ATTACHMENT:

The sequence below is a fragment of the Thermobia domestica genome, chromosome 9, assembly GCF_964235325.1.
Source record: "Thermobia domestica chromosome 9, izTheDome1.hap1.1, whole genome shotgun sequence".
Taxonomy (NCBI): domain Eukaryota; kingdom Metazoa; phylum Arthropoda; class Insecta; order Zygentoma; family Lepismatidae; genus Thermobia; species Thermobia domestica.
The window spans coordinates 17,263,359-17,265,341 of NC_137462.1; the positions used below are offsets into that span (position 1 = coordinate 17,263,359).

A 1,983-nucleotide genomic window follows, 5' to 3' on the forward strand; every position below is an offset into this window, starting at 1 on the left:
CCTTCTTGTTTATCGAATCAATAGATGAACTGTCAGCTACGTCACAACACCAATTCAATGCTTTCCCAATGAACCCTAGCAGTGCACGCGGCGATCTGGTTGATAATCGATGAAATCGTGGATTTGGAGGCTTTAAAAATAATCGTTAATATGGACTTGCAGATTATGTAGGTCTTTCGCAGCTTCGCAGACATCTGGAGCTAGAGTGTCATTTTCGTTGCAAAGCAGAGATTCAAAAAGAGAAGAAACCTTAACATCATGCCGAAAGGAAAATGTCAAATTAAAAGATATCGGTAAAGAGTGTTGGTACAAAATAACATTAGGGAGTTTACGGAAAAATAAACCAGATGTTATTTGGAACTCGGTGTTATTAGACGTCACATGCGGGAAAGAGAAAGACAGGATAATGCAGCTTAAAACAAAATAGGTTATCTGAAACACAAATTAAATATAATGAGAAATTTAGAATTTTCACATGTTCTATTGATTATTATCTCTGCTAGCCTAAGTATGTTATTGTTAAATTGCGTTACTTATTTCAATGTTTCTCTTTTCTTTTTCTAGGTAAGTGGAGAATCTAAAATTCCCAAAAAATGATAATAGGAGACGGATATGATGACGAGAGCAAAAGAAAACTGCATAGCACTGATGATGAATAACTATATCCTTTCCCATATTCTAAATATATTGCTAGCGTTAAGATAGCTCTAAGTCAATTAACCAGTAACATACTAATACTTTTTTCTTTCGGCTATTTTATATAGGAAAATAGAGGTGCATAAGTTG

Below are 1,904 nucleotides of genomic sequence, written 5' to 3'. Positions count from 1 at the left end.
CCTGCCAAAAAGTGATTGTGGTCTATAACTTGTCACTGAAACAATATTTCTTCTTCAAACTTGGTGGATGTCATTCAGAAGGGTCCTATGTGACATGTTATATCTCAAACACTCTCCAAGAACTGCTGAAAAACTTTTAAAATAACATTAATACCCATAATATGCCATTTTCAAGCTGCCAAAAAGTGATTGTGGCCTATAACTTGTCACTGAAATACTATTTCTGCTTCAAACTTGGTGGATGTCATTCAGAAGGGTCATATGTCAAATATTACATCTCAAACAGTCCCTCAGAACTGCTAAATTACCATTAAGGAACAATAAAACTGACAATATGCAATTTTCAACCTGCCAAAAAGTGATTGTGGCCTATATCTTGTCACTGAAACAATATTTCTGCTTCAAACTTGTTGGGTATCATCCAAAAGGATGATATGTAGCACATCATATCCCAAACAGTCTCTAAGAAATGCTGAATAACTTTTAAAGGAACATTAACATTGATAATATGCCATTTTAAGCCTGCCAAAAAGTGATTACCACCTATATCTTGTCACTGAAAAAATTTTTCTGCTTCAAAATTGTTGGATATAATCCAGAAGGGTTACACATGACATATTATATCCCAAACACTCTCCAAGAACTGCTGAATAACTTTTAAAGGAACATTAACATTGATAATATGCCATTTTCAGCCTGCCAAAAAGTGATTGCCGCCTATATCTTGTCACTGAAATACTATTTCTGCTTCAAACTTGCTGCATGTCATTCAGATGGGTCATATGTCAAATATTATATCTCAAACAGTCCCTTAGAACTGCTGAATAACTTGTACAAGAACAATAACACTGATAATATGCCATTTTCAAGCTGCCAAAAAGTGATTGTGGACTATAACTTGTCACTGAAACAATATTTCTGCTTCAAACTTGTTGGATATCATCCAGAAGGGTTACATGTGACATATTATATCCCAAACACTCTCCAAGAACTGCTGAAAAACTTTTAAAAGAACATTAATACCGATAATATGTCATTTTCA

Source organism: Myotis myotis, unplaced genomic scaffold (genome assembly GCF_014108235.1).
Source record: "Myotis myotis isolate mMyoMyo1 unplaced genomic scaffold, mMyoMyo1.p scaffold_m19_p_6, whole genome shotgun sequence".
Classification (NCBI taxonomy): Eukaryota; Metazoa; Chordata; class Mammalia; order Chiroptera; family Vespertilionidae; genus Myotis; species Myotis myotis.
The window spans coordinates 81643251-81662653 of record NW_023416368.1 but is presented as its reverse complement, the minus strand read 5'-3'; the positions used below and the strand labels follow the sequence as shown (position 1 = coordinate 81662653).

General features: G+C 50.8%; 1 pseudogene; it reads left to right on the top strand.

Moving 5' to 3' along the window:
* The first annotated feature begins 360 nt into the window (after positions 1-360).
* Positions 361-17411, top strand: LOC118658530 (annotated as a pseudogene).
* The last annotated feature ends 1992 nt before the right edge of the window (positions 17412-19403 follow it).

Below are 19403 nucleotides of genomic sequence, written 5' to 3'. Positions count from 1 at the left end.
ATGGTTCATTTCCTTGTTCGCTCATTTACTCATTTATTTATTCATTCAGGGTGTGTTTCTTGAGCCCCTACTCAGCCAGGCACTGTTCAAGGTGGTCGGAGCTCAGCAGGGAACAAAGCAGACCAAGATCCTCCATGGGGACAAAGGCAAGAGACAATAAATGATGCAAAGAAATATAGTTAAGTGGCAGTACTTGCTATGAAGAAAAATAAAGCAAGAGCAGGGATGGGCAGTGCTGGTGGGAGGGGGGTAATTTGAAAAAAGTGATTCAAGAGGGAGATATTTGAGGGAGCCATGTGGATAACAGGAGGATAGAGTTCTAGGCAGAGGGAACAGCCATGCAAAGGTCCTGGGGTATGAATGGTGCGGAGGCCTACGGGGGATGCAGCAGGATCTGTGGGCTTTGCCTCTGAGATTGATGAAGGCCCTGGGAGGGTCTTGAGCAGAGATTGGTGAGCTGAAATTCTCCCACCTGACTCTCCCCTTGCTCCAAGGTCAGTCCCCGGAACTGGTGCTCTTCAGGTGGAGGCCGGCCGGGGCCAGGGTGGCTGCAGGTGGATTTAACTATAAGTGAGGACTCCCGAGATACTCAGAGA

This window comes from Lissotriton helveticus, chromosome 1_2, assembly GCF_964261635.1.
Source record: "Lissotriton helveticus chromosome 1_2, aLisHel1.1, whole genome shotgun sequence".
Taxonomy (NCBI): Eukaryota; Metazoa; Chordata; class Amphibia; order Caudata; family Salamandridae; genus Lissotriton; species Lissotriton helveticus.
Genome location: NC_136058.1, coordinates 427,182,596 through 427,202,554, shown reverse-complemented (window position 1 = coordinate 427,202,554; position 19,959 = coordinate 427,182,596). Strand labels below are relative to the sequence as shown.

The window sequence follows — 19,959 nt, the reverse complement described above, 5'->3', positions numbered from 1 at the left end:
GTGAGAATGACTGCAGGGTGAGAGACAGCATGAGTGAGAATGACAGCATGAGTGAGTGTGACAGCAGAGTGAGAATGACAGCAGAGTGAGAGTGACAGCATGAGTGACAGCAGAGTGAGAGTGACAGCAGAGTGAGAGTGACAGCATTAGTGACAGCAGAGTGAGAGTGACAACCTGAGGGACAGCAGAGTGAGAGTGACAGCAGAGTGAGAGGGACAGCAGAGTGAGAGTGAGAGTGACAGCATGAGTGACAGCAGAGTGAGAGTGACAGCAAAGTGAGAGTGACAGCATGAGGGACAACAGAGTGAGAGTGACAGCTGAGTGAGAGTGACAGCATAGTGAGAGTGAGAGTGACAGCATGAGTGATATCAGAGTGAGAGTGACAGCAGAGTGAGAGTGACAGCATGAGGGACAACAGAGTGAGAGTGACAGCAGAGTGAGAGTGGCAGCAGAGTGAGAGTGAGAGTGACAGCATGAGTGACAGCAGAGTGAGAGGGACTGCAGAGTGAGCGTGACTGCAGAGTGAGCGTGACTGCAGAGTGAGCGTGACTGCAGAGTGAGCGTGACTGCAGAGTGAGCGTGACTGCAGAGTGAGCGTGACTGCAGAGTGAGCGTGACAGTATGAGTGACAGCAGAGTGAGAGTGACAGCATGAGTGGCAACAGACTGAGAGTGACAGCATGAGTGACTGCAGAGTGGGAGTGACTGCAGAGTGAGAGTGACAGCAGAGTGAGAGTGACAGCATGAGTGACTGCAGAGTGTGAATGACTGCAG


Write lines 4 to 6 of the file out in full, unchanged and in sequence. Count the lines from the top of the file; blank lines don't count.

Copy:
The window spans coordinates 17,263,359-17,265,341 of NC_137462.1; the positions used below are offsets into that span (position 1 = coordinate 17,263,359).

A 1,983-nucleotide genomic window follows, 5' to 3' on the forward strand; every position below is an offset into this window, starting at 1 on the left:
CCTTCTTGTTTATCGAATCAATAGATGAACTGTCAGCTACGTCACAACACCAATTCAATGCTTTCCCAATGAACCCTAGCAGTGCACGCGGCGATCTGGTTGATAATCGATGAAATCGTGGATTTGGAGGCTTTAAAAATAATCGTTAATATGGACTTGCAGATTATGTAGGTCTTTCGCAGCTTCGCAGACATCTGGAGCTAGAGTGTCATTTTCGTTGCAAAGCAGAGATTCAAAAAGAGAAGAAACCTTAACATCATGCCGAAAGGAAAATGTCAAATTAAAAGATATCGGTAAAGAGTGTTGGTACAAAATAACATTAGGGAGTTTACGGAAAAATAAACCAGATGTTATTTGGAACTCGGTGTTATTAGACGTCACATGCGGGAAAGAGAAAGACAGGATAATGCAGCTTAAAACAAAATAGGTTATCTGAAACACAAATTAAATATAATGAGAAATTTAGAATTTTCACATGTTCTATTGATTATTATCTCTGCTAGCCTAAGTATGTTATTGTTAAATTGCGTTACTTATTTCAATGTTTCTCTTTTCTTTTTCTAGGTAAGTGGAGAATCTAAAATTCCCAAAAAATGATAATAGGAGACGGATATGATGACGAGAGCAAAAGAAAACTGCATAGCACTGATGATGAATAACTATATCCTTTCCCATATTCTAAATATATTGCTAGCGTTAAGATAGCTCTAAGTCAATTAACCAGTAACATACTAATACTTTTTTCTTTCGGCTATTTTATATAGGAAAATAGAGGTGCATAAGTTG